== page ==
Alberto Moravia

Mario Gromo Edoardo Albinati Giuseppe Volpi

Alberto Moravia
Alberto Moravia photographed by Paolo Monti (Fondo Paolo Monti, BEIC)
Alberto Moravia photographed by Paolo Monti (Fondo Paolo Monti, BEIC)
BornAlberto Pincherle
(1907-11-28)November 28, 1907
Rome, Italy
DiedSeptember 26, 1990(1990-09-26) (aged 82)
Rome, Italy
Resting placeCampo Verano, Rome
Pen nameAlberto Moravia
OccupationNovelist, journalist, playwright, essayist, film critic
Notable worksGli indifferenti (Time of Indifference, 1929)
Il conformista (The Conformist, 1947)
Racconti romani (Roman Tales, 1954)
La ciociara (Two Women, 1957)
Notable awardsStrega Prize (1952)
Premio Marzotto (1957)
Viareggio Prize (1961)
Premio Mondello (1982)
(m. 1941⁠–⁠1961)
Carmen Llera
(m. 1984)
PartnerDacia Maraini (1962–1978)

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Alberto Moravia (US: /mˈrɑːviə, -ˈrv-/ moh-RAH-vee-ə, -⁠RAY-,[1][2][3] Italian: [alˈbɛrto moˈraːvja]; born Alberto Pincherle [ˈpiŋkerle]; November 28, 1907 – September 26, 1990) was an Italian novelist and journalist. His novels explored matters of modern sexuality, social alienation and existentialism. Moravia is best known for his debut novel Gli indifferenti (1929) and for the anti-fascist novel Il Conformista (The Conformist), the basis for the film The Conformist (1970) directed by Bernardo Bertolucci. Other novels of his adapted for the cinema are Agostino, filmed with the same title by Mauro Bolognini in 1962; Il disprezzo (A Ghost at Noon or Contempt), filmed by Jean-Luc Godard as Le Mépris (Contempt 1963); La Noia (Boredom), filmed with that title by Damiano Damiani in 1963 and released in the US as The Empty Canvas in 1964 and La ciociara, filmed by Vittorio De Sica as Two Women (1960). Cédric Kahn's L'Ennui (1998) is another version of La Noia.

Moravia once remarked that the most important facts of his life had been his illness, a tubercular infection of the bones that confined him to a bed for five years and Fascism, because they both caused him to suffer and do things he otherwise would not have done. "It is what we are forced to do that forms our character, not what we do of our own free will."[4] Moravia was an atheist.[5] His writing was marked by its factual, cold, precise style, often depicting the malaise of the bourgeoisie. It was rooted in the tradition of nineteenth-century narrative, underpinned by high social and cultural awareness.[6] Moravia believed that writers must, if they were to represent reality, "assume a moral position, a clearly conceived political, social, and philosophical attitude" but also that, ultimately, "A writer survives in spite of his beliefs".[7] Between 1959 and 1962 Moravia was president of PEN International, the worldwide association of writers.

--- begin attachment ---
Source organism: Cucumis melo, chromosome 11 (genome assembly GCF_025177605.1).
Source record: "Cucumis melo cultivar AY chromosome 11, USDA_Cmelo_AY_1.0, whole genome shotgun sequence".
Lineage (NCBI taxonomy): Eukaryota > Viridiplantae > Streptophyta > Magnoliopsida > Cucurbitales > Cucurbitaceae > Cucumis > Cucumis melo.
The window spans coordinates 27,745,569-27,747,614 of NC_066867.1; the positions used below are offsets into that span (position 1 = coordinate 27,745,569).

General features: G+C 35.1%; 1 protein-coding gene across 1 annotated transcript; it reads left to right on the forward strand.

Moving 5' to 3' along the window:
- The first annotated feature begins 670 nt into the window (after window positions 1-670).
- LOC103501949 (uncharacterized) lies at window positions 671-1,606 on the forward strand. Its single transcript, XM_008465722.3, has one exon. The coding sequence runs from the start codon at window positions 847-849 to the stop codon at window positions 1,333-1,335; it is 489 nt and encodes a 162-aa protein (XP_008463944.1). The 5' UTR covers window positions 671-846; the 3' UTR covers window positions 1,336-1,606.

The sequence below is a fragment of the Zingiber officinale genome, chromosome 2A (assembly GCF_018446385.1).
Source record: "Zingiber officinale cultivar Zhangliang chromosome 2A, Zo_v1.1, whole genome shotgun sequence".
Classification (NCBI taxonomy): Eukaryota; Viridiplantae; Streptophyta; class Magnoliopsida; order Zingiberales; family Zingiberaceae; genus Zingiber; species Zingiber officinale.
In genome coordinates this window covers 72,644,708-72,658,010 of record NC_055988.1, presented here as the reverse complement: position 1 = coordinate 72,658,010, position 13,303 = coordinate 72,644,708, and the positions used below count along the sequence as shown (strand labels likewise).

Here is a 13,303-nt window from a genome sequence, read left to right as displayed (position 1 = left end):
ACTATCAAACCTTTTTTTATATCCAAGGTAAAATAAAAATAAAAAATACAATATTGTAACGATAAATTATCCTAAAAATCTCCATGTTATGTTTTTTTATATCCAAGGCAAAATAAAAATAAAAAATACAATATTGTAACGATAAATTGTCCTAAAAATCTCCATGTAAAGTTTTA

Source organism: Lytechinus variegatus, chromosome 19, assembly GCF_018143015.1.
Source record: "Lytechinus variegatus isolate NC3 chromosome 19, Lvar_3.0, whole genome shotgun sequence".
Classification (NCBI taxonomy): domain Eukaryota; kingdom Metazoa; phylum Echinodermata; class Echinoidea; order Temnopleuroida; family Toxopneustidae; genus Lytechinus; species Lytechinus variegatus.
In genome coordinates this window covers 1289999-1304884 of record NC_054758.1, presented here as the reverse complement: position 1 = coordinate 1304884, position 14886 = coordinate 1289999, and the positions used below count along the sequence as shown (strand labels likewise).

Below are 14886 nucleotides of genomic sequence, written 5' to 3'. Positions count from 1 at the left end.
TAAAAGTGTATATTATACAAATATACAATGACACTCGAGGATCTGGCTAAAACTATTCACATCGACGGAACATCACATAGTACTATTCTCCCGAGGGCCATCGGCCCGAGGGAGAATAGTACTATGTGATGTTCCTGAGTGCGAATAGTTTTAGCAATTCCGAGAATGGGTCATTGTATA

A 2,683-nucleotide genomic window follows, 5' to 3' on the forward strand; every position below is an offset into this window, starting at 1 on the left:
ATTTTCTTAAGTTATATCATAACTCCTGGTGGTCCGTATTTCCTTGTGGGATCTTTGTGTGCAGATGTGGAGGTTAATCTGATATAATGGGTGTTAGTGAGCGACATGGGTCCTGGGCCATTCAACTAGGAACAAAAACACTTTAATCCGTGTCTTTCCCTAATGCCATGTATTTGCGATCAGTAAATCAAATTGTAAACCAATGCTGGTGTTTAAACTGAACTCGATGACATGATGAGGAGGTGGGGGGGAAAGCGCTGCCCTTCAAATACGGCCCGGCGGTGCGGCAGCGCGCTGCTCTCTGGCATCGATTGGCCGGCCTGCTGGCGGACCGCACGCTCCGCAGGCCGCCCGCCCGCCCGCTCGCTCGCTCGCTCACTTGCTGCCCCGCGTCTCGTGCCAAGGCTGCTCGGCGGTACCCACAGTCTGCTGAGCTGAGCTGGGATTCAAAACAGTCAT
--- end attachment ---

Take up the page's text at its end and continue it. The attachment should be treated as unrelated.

Early years

Alberto Pincherle (the pen-name "Moravia" was a surname linked to the family) was born in Via Sgambati in Rome, Italy, to a wealthy middle-class family. His Jewish Venetian father, Carlo, was an architect and a painter. His Catholic Anconitan mother, Teresa Iginia de Marsanich, was of Dalmatian origin. His family had interesting twists and developed a complex cultural and political character. The brothers Carlo and Nello Rosselli, founders of the anti-fascist resistance movement Giustizia e Libertà, murdered in France by Benito Mussolini's order in 1937, were paternal cousins and his maternal uncle, Augusto De Marsanich, was an undersecretary in the National Fascist Party cabinet.[8]

Moravia did not finish conventional schooling because, at the age of nine, he contracted tuberculosis of the bone, which confined him to bed for five years. He spent three years at home and two in a sanatorium near Cortina d'Ampezzo, in north-eastern Italy. Moravia was an intelligent boy and devoted himself to reading books and some of his favourite authors were Giosuè Carducci, Giovanni Boccaccio, Fyodor Dostoevsky, James Joyce, Ludovico Ariosto, Carlo Goldoni, William Shakespeare, Molière, Nikolai Gogol and Stéphane Mallarmé. He learned French and German and wrote poems in French and Italian.